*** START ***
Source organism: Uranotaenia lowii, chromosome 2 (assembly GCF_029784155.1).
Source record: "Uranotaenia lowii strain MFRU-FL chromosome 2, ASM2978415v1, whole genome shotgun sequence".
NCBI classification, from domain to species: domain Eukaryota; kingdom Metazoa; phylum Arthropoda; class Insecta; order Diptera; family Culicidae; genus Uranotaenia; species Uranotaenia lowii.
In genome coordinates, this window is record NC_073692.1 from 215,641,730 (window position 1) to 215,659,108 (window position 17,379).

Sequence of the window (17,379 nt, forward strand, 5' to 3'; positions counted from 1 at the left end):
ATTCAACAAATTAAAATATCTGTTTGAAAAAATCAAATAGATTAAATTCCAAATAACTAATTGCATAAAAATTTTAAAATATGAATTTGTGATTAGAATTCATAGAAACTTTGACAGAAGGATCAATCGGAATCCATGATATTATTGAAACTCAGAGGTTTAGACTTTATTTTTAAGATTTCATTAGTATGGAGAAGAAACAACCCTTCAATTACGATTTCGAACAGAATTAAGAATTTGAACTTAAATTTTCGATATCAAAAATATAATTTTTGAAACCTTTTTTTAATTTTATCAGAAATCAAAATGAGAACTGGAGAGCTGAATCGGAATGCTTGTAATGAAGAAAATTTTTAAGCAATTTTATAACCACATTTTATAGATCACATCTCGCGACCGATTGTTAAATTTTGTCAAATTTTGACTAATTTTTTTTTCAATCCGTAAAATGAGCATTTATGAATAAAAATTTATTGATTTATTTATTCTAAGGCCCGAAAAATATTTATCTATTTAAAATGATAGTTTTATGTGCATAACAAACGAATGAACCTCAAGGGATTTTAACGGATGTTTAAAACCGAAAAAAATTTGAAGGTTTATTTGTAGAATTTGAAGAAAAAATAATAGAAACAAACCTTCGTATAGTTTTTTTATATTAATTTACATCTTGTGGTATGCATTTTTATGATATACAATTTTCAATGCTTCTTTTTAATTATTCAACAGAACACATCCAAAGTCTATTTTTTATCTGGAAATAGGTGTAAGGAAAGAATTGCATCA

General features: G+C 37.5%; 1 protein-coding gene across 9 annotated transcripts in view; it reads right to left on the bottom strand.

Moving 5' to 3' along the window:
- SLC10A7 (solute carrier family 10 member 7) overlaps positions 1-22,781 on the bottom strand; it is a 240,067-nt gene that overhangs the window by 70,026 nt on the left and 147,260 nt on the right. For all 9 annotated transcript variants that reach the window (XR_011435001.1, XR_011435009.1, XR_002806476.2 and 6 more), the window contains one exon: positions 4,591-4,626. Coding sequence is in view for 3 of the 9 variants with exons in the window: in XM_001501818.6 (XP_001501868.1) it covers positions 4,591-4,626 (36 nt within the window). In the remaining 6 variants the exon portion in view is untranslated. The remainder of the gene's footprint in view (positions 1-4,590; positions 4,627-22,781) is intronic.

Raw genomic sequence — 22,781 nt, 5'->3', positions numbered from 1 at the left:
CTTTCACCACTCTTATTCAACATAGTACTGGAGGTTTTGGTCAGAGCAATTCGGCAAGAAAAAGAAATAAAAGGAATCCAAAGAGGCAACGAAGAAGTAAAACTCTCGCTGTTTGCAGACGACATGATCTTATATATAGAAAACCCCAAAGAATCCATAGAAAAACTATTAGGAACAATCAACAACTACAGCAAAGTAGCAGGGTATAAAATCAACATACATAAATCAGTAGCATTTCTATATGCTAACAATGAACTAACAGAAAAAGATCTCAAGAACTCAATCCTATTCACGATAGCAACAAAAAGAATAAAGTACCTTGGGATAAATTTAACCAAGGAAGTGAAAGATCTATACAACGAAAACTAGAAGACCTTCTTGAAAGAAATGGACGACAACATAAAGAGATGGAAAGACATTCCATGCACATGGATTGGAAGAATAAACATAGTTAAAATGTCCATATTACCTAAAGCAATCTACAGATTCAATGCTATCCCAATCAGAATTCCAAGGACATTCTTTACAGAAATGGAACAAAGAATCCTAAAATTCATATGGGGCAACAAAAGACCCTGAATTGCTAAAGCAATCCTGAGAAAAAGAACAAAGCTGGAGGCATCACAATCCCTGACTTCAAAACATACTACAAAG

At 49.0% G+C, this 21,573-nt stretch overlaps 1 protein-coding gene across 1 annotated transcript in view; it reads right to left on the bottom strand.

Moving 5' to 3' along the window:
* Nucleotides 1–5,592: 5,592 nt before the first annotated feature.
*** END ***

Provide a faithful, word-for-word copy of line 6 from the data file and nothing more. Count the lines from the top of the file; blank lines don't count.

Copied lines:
ATTCAACAAATTAAAATATCTGTTTGAAAAAATCAAATAGATTAAATTCCAAATAACTAATTGCATAAAAATTTTAAAATATGAATTTGTGATTAGAATTCATAGAAACTTTGACAGAAGGATCAATCGGAATCCATGATATTATTGAAACTCAGAGGTTTAGACTTTATTTTTAAGATTTCATTAGTATGGAGAAGAAACAACCCTTCAATTACGATTTCGAACAGAATTAAGAATTTGAACTTAAATTTTCGATATCAAAAATATAATTTTTGAAACCTTTTTTTAATTTTATCAGAAATCAAAATGAGAACTGGAGAGCTGAATCGGAATGCTTGTAATGAAGAAAATTTTTAAGCAATTTTATAACCACATTTTATAGATCACATCTCGCGACCGATTGTTAAATTTTGTCAAATTTTGACTAATTTTTTTTTCAATCCGTAAAATGAGCATTTATGAATAAAAATTTATTGATTTATTTATTCTAAGGCCCGAAAAATATTTATCTATTTAAAATGATAGTTTTATGTGCATAACAAACGAATGAACCTCAAGGGATTTTAACGGATGTTTAAAACCGAAAAAAATTTGAAGGTTTATTTGTAGAATTTGAAGAAAAAATAATAGAAACAAACCTTCGTATAGTTTTTTTATATTAATTTACATCTTGTGGTATGCATTTTTATGATATACAATTTTCAATGCTTCTTTTTAATTATTCAACAGAACACATCCAAAGTCTATTTTTTATCTGGAAATAGGTGTAAGGAAAGAATTGCATCA